Our system demands unanimous verdicts in major crimes. Several countries allow one or two people to dissent and the verdict is still official. I am on the fence about that one, but I’ve seen so many juries with one person who just doesn’t follow the court rules in their decisions, that I am beginning to side with the notion of letting it be 11-1 and still get a conviction.

    In every hung jury I have been on, only one person dissented and it was because they were convinced that their own made up scenarios were better than either the prosecutions’s or the defense’s. In one assault using deadly weapon case, this was the fourth time it had been tried, with an 11-1 decision on every case before it.

    We found out after our guilty verdict that it was being tried for the fourth time because there had been a long pattern of assaults and there was new evidence in this case. This criminal preyed on prostitutes where the testimony of the victims was discounted by jurists, so the individual was released. The prosecutors were determined to get this dangerous person behind bars, and they were right to do so. He had later raped and killed another woman while waiting for this retrial.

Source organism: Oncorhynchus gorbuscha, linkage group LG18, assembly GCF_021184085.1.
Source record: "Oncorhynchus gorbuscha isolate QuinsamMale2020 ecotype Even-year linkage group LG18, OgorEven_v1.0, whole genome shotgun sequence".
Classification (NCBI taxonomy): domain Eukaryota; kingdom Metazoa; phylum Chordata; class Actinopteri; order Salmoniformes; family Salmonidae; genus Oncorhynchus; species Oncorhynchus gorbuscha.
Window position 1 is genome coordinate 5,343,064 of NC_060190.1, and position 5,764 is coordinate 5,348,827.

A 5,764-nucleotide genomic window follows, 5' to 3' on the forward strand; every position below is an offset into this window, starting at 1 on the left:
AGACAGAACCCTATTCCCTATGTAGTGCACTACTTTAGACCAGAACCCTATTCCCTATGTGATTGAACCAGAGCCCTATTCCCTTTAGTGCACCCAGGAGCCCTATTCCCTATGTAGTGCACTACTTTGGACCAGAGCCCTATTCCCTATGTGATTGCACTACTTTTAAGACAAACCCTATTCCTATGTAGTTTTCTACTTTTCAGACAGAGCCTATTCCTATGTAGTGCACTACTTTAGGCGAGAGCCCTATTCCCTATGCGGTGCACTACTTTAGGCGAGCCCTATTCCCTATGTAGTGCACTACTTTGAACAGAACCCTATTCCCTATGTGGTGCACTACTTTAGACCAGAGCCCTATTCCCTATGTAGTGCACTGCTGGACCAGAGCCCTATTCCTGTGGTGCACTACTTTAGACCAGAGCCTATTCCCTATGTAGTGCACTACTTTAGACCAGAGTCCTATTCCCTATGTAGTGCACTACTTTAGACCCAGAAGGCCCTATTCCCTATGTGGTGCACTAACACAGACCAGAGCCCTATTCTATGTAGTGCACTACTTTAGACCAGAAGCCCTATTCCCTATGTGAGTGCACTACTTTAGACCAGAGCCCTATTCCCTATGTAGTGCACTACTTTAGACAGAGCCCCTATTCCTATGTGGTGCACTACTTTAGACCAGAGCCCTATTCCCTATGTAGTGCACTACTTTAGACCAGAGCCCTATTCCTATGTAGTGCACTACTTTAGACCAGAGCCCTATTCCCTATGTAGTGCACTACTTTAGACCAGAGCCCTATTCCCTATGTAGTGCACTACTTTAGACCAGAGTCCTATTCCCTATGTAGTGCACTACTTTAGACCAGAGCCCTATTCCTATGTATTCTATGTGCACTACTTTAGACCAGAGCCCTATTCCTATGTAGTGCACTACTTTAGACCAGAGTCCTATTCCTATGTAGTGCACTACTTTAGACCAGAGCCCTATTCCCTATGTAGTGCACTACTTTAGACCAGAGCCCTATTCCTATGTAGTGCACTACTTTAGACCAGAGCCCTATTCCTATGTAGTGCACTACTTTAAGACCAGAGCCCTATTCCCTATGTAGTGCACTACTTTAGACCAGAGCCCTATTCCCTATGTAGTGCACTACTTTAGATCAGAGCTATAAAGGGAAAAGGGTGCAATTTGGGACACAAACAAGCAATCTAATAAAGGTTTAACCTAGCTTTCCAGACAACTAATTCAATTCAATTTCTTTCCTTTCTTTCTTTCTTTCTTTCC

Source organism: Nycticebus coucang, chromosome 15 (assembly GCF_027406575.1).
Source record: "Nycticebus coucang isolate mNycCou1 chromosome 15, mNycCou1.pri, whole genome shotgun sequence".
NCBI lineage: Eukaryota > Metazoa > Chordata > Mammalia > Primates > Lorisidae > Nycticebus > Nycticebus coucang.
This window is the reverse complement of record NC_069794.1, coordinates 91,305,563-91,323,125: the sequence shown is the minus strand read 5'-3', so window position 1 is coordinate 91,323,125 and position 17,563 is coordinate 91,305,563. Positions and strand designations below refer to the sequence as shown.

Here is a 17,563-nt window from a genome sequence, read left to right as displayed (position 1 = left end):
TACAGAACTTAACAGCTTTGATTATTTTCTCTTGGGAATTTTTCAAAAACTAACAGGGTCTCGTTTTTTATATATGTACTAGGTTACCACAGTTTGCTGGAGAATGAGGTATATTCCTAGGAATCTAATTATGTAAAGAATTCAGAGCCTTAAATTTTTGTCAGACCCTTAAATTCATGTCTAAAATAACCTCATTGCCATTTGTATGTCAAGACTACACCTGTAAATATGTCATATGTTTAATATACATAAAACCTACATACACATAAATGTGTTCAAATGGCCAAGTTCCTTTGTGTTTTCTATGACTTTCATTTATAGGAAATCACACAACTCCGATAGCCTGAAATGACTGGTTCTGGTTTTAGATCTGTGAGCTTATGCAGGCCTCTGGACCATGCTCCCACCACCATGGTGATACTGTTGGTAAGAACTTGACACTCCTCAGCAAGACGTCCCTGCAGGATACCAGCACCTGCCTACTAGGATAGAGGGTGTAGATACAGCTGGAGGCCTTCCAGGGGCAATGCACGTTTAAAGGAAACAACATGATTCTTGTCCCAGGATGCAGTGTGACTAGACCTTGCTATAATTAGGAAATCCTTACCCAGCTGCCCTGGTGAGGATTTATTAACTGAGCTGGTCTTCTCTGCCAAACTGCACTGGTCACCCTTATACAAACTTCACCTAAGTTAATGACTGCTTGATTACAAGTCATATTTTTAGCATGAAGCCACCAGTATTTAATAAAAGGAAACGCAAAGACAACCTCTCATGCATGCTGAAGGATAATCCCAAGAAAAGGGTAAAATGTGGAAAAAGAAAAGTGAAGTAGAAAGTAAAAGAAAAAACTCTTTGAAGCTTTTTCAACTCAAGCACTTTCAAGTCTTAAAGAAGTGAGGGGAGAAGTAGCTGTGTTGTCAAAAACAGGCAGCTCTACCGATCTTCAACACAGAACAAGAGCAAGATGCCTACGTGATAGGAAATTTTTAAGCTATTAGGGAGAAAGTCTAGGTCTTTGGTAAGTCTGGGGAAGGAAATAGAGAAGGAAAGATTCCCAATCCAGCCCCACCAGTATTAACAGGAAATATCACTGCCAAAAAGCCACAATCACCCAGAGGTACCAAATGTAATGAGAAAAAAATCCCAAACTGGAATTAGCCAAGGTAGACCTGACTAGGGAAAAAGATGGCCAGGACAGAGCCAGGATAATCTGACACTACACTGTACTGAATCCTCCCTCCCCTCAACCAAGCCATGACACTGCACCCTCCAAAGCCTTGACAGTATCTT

Jury eductaion should be a little stronger in what “beyond a reasonable doubt” really entails and what it must not.

  6. I feel a deviate that commits the crimes described here,should be taken immediatly to prison and put in solitary confinement until he expires.I wonder how proud the Lawyers are that pull every trick in the book to set these criminals free.I also wonder how the Lenient Judges live with themselves when they see what happens when they give out the pat on the back and give the sage advice of,Go and sin no more.The Police and Prosecutors must want to give up and find another line of work when they see all the hard work that was required to bring the criminals to justice and all their efforts go for naught.The Police and Prosecutors should get an A for effort.

  7. MadTaxpayer says:

    That State funded criminal cemetery is really cheap after looking at the carnage this monster forced upon his victims!
    1st offense, death! Oh! and look, no repeat offenders which means not one more victim!